Winnipeg votes 2018: Charleswood-Tuxedo ward profile

Charleswood-Tuxedo will have a new councillor this year, as Marty Morantz seeks the federal Conservative nomination in Charleswood-St. James-Assiniboia-Headingley. That leaves the door open for four candidates vying for the council seat.

4 candidates vying to replace Marty Morantz, who will seek federal Progressive Conservative nomination

Four candidates are running for the Charleswood-Tuxedo council seat in Winnipeg's 2018 civic election. (CBC)

About Charleswood-Tuxedo

With new ward boundaries for 2018, the old St. Charles ward neighbourhoods of Assiniboia Downs, Glendale, Kirkfield, and Westwood are now a part of the Charleswood-Tuxedo ward for the 2018 Winnipeg civic election.

That gives the newly named ward — previously called Charleswood-Tuxedo-Whyte Ridge — a population of 45,947, according to 2016 census data.

Marty Morantz, who was first elected to city council in the 2014 election, announced in May that he will not be seeking re-election and will instead run for the federal Conservative nomination in Charleswood-St. James-Assiniboia-Headingley, leaving the door open for four candidates vying for the council seat. (Jeff Stapleton/CBC)

The ward will also have a new councillor this year — Marty Morantz, who was first elected to city council in the 2014 election, announced in July that he will not be seeking re-election, as he plans to run for the federal Conservative nomination in Charleswood-St. James-Assiniboia-Headingley, leaving the door open for four candidates vying for the council seat in the Oct. 24 election.

In the 2014 civic election, turnout among eligible voters in the Charleswood-Tuxedo-Whyte Ridge ward was 57.2 per cent.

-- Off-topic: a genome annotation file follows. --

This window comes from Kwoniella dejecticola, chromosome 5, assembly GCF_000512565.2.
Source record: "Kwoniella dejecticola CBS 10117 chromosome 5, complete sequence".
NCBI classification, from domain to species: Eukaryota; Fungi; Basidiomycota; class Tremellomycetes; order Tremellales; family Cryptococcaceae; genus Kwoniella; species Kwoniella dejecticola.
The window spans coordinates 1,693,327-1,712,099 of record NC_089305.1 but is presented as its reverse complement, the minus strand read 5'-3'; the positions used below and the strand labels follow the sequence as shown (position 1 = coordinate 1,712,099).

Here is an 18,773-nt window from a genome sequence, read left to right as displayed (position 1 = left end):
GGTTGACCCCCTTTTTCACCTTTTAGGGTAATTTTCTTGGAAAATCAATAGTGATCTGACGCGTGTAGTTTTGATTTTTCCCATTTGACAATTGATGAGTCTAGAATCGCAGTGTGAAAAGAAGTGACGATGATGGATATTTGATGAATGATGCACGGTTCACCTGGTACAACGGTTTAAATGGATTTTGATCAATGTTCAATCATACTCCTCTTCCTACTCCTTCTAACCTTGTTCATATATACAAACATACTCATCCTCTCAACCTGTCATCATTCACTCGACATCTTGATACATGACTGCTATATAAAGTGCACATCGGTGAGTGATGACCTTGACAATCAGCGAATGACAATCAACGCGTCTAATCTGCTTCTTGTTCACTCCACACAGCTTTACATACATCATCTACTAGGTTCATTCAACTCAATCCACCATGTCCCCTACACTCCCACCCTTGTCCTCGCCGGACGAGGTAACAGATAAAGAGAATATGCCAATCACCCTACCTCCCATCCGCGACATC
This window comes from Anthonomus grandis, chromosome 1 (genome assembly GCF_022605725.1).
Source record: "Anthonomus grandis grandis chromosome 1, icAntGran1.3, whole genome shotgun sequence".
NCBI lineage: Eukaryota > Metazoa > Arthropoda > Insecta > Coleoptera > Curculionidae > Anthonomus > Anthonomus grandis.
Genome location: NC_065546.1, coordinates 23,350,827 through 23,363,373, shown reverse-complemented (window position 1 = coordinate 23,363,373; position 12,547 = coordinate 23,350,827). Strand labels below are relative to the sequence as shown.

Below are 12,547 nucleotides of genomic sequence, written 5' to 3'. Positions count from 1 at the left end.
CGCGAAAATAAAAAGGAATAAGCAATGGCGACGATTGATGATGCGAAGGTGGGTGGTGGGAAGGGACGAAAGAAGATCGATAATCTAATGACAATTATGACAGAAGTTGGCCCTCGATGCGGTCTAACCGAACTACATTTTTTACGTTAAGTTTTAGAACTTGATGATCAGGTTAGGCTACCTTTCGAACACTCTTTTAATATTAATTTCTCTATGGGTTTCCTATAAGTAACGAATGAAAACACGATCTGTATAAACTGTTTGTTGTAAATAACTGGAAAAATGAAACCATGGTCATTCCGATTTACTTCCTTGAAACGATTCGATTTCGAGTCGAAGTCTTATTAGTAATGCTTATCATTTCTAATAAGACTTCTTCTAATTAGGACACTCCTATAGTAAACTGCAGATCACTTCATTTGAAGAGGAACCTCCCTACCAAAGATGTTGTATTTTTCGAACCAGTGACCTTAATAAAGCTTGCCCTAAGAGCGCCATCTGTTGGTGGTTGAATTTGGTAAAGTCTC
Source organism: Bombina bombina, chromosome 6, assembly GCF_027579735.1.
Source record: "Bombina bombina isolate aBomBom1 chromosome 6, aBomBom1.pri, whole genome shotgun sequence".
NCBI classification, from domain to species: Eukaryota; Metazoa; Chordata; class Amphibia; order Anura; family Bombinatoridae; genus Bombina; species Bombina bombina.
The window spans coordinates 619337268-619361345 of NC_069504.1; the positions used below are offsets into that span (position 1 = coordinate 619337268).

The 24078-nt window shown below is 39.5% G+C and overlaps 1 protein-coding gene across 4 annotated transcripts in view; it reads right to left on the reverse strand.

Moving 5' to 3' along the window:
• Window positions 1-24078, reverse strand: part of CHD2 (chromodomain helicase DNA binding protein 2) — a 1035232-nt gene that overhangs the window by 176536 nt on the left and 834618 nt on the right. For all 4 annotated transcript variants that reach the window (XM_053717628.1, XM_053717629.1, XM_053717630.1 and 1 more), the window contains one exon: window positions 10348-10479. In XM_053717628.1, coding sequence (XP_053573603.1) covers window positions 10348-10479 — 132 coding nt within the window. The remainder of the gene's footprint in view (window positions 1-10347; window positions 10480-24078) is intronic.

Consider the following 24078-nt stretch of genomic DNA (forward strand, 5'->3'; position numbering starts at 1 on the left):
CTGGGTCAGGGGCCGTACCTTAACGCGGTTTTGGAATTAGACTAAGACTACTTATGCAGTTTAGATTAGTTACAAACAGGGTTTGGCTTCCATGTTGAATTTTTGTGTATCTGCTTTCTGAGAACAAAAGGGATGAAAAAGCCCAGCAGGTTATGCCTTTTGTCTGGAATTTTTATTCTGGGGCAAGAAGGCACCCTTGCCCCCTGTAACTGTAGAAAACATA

Other facts about Charleswood-Tuxedo:

  • Between Jan. 1, 2016, and Sept. 28, 2018, Charleswood-Tuxedo residents contacted 311 a total of 8,711 times, according to city data. The majority of the complaints from citizens in the ward were for missed garbage collection (2,876 complaints) and missed recycling collection (2,205 complaints). 
  • According to the City of Winnipeg CrimeStat data, which uses the old ward boundaries, there were a total of 179 incidents reported to police in the Charleswood-Tuxedo-Whyte Ridge ward in the 2018 year to date as of Sept. 28  — an increase of 28 per cent from the same period in 2017.
  • Motor vehicle theft was the most commonly reported type of crime. There were 50 motor vehicle thefts for the year to date in Charleswood-Tuxedo-Whyte Ridge as of Sept. 28, according to CrimeStat — a 117 per cent increase from 23 over the same period in 2017.

Charleswood-Tuxedo in the news

The candidates

Kevin Klein has worked as publisher and CEO of the Winnipeg Sun and also for MTS as a president of a new digital division. He has also been recognized for his work with people in the martial arts and hockey communities. 

Kevin Nichols is a business owner and community leader. He is a former Ecole Dieppe Home and School Association president. He is also a member of the CCHP (Citizens for Charleswood Habitat Preservation).

Grant Nordman is an entrepreneur and political volunteer in west Winnipeg. He was a city councillor from 2006 to 2014 for the now-defunct St. Charles ward. Before politics, he served as president and CEO of the Assiniboia Chamber of Commerce.

Ken St. George has been nursing in the downtown core of Winnipeg for 14 years, caring for some of Winnipeg's most impoverished, vulnerable and marginalized individuals. He formed his own foundation, Albert House, in partnership with Main Street Project.

What the candidates say on key issues

Questions in this section were those voters in the ward said they wanted to see asked of candidates. Responses have been edited and condensed.

Do you think the tax money is well spent on roads, sewers and other services? What would you do differently?